- Part-time jobs – If you’d still like to be a part of the workforce after retirement, consider a part-time job. Spend a few days walking customers through DIY must-knows at your local hardware store or dedicate a few hours each week to teaching community college students. No matter your interests, a part-time position can bolster your savings and income—and keep you engaged in your community post-retirement.
- Renting – Some retirees choose to downsize their home, but that doesn’t mean you have to sell your old one. Rental payments can provide consistent, passive income well into your retirement. But there are other ways to leverage your home’s value, too, like using home equity to help you prepare for retirement. A sale-leaseback program allows retirees to sell their homes and convert their equity to cash they can use to better prepare themselves for retirement by paying off debt or paying down a mortgage.
- Investments – For those looking to bolster their passive income, dividend-paying stocks and high-yield savings accounts may be the answer. So, how do they work? Dividend-paying stocks allocate a portion of a company’s earnings to investors regularly, allowing individuals to build a cash stream that’s similar to an annuity. High-yield savings accounts, on the other hand, are more of a long-term investment. Those planning for retirement can deposit money into their retirement account and earn high interest to grow their nest egg. This type of account pays about 20 to 25 times more than a standard savings account.10
Prepare for Retirement and Maximize Your Nest Egg With a Sale-Leaseback
So, what exactly does leveraging your income and planning for the future entail? Determining your goals, shaping your budget to meet those goals, and then investing in the right income sources to bolster your financial security well into retirement.
If you want to prepare for retirement using your home equity, see if a sale-leaseback may be right for you.
Residential sale-leaseback solutions allow those downsizing their homes or preparing for retirement to convert their home equity into cash that they can use to better their financial health or fund a house hunt.
If you’re looking for ways to finance your future, connect with a financial advisor to discuss your options and see what solutions might work for you.
When building your retirement nest egg, there are five essential steps to solidifying your post-employment security:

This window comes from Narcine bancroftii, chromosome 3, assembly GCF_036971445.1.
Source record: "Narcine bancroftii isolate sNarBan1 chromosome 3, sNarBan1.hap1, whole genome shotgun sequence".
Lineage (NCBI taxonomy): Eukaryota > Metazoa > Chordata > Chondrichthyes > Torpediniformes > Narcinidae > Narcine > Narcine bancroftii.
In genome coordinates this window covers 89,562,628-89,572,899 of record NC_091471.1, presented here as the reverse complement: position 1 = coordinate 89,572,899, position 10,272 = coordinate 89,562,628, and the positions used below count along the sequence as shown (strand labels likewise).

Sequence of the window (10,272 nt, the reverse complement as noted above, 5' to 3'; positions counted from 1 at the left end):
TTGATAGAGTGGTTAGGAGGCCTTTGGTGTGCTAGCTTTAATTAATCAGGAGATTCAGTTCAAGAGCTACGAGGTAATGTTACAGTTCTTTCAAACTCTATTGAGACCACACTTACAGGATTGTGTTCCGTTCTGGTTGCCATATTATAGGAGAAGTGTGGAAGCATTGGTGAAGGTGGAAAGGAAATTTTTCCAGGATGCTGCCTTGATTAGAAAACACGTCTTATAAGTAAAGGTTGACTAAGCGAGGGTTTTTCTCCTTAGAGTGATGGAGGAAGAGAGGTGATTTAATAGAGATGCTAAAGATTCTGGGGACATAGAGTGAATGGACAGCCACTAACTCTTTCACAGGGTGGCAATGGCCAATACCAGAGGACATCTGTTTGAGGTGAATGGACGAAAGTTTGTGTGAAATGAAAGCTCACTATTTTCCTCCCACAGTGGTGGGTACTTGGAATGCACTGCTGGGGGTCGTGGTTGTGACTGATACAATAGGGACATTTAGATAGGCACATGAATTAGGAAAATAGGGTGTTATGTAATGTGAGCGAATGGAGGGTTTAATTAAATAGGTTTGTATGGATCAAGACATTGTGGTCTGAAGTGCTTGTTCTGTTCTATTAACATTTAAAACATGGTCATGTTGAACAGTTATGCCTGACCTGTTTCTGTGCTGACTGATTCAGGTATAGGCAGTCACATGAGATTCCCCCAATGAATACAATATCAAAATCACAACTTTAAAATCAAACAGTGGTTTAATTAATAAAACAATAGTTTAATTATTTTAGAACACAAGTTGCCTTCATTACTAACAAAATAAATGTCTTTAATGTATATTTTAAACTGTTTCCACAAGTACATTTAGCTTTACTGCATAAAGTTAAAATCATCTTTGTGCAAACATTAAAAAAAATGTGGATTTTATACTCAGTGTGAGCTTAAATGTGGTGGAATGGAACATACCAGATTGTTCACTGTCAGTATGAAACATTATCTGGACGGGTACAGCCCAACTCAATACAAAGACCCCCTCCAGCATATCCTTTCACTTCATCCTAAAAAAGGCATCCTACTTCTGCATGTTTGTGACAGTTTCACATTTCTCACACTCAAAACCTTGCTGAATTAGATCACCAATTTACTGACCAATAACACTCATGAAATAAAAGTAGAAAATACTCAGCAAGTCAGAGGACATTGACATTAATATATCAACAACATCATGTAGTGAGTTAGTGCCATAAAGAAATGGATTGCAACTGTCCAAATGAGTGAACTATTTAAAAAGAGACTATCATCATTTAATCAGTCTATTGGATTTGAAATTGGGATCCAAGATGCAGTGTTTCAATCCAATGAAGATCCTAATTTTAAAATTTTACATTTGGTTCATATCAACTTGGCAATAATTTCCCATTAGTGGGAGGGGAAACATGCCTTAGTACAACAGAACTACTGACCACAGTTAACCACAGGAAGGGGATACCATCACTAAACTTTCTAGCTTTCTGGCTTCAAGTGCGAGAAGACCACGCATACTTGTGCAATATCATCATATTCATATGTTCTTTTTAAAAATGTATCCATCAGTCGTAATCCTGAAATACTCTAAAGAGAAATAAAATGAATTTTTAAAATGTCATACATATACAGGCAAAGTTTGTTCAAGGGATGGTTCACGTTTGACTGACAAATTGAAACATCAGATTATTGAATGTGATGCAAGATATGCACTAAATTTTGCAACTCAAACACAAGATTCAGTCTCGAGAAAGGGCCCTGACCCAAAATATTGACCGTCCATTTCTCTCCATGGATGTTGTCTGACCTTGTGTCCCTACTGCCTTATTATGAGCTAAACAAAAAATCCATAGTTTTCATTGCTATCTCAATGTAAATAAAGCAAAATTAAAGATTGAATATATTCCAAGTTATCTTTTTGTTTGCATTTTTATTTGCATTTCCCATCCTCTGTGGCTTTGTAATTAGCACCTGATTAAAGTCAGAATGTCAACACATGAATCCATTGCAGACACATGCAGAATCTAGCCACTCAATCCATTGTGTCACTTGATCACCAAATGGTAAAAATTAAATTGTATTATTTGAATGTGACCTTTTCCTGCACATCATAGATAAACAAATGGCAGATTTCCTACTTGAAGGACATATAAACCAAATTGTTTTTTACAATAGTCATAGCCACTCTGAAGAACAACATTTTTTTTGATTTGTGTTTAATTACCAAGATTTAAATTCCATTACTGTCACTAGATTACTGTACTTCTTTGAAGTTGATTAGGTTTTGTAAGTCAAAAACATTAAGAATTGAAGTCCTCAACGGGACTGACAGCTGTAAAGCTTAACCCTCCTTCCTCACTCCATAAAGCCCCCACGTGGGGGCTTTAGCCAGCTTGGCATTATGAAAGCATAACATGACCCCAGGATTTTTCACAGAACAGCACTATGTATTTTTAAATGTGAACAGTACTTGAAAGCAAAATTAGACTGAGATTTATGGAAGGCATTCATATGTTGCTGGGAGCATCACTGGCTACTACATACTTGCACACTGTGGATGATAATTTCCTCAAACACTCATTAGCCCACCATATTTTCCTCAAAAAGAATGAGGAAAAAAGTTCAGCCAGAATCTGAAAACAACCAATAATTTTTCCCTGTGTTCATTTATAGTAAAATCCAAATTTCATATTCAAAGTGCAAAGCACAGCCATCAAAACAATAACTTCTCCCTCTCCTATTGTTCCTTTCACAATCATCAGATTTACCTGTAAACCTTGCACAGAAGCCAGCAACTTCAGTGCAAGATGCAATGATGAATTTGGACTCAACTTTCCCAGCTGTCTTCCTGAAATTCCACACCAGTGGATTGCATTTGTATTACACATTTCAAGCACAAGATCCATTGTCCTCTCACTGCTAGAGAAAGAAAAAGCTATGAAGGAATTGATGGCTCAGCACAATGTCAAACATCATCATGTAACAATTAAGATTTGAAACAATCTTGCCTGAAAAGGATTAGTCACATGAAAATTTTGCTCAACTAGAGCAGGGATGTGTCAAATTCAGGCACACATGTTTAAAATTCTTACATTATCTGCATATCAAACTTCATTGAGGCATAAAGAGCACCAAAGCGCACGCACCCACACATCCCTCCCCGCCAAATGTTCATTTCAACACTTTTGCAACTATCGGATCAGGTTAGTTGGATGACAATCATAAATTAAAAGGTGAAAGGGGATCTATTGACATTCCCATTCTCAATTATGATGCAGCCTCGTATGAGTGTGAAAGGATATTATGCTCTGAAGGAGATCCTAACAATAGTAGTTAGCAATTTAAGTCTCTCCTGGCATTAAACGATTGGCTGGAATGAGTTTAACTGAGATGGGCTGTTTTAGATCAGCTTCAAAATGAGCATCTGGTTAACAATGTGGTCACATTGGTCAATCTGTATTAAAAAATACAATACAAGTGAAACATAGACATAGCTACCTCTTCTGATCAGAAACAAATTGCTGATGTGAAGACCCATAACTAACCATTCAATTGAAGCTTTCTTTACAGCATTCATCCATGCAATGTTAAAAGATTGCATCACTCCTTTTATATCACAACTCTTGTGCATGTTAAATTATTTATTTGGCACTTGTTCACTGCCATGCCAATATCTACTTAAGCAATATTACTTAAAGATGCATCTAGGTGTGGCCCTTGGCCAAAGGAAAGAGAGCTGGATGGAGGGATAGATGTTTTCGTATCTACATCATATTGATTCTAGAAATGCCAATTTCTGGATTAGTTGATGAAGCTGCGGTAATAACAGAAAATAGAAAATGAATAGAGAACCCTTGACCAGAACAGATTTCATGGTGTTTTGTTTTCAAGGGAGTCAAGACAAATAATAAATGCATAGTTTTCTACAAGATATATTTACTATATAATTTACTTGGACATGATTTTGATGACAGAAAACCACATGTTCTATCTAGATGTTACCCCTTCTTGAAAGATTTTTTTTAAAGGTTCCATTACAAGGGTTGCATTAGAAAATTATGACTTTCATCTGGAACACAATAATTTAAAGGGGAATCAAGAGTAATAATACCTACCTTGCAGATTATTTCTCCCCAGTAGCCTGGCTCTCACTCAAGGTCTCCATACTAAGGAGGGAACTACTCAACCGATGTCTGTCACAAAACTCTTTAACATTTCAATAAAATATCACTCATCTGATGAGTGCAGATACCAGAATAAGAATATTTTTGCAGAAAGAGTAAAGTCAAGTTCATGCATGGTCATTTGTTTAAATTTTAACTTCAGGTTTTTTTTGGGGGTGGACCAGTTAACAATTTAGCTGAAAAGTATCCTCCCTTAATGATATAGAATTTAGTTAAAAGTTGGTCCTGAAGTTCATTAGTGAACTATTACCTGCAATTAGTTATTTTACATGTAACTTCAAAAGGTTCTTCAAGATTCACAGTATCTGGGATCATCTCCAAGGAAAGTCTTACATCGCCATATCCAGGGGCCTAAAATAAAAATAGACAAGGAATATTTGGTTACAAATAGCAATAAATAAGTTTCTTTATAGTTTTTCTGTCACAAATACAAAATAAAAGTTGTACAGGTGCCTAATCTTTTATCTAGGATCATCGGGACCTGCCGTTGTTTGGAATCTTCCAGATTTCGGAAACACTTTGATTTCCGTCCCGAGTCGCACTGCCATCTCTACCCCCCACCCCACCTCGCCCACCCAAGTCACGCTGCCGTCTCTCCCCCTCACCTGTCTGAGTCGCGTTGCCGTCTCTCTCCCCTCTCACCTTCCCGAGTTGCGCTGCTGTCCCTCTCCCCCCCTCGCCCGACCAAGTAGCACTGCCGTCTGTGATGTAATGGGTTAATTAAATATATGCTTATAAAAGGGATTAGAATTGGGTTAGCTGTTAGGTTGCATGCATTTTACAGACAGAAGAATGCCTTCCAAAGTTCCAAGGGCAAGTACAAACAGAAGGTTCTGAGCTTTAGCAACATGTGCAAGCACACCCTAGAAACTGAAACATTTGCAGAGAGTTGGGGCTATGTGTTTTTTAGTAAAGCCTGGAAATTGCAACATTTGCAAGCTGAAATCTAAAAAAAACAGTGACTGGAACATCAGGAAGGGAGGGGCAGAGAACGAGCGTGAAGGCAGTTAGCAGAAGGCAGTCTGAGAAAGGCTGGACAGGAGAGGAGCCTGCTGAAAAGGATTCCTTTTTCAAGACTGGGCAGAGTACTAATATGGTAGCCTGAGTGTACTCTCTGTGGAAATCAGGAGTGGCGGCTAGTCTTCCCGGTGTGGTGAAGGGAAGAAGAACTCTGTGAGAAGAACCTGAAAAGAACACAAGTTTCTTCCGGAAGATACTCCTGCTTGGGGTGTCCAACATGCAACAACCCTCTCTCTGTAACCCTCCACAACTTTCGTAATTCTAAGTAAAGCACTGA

- Identify your retirement goals
- Assess your current finances
- Create a budget to reach your objectives
- Allocate your money to savings accounts and investment options
- Create passive income opportunities
- Investopedia. How Much Do I Need to Save to Retire? https://www.investopedia.com/retirement/how-much-you-should-have-saved-age/
- United States Department of Labor. Top 10 Ways to Prepare for Retirement. https://www.dol.gov/sites/dolgov/files/ebsa/about-ebsa/our-activities/resource-center/publications/top-10-ways-to-prepare-for-retirement.pdf
- United States Department of Labor. Types of Retirement Plans. https://www.dol.gov/general/topic/retirement/typesofplans
- IRS. Individual Retirement Arrangements. https://www.irs.gov/retirement-plans/individual-retirement-arrangements-iras
- U.S. Securities and Exchange Commission. Mutual Funds. https://www.investor.gov/introduction-investing/investing-basics/investment-products/mutual-funds-and-exchange-traded-1
- Investopedia. Stocks: What They Are, Main Types, How They Differ From Bonds. https://www.investopedia.com/terms/s/stock.asp
- U.S. Securities and Exchange Commission. Bonds. https://www.investor.gov/introduction-investing/investing-basics/investment-products/bonds-or-fixed-income-products/bonds
- Investopedia. Annuity. https://www.investopedia.com/terms/a/annuity.asp
- Investopedia. Pension Plans. https://www.investopedia.com/terms/p/pensionplan.asp
- Investopedia. What Is a High-Yield Savings Account? https://www.investopedia.com/articles/pf/09/high-yield-savings-account.asp
- Social Security Administration. Plan for retirement. https://www.ssa.gov/prepare/plan-retirement